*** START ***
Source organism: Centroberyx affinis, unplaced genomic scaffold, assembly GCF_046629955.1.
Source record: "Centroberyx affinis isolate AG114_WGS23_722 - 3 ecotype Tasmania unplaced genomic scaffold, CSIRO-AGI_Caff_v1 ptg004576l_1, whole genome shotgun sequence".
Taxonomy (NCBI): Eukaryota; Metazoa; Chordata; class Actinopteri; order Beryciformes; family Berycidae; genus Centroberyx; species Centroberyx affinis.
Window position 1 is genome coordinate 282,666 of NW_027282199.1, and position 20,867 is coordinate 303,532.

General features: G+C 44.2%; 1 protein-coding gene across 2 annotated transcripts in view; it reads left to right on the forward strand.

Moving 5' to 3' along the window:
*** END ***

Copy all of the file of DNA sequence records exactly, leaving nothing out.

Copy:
Source organism: Centroberyx affinis, unplaced genomic scaffold, assembly GCF_046629955.1.
Source record: "Centroberyx affinis isolate AG114_WGS23_722 - 3 ecotype Tasmania unplaced genomic scaffold, CSIRO-AGI_Caff_v1 ptg004576l_1, whole genome shotgun sequence".
Taxonomy (NCBI): Eukaryota; Metazoa; Chordata; class Actinopteri; order Beryciformes; family Berycidae; genus Centroberyx; species Centroberyx affinis.
Window position 1 is genome coordinate 282,666 of NW_027282199.1, and position 20,867 is coordinate 303,532.

General features: G+C 44.2%; 1 protein-coding gene across 2 annotated transcripts in view; it reads left to right on the forward strand.

Moving 5' to 3' along the window: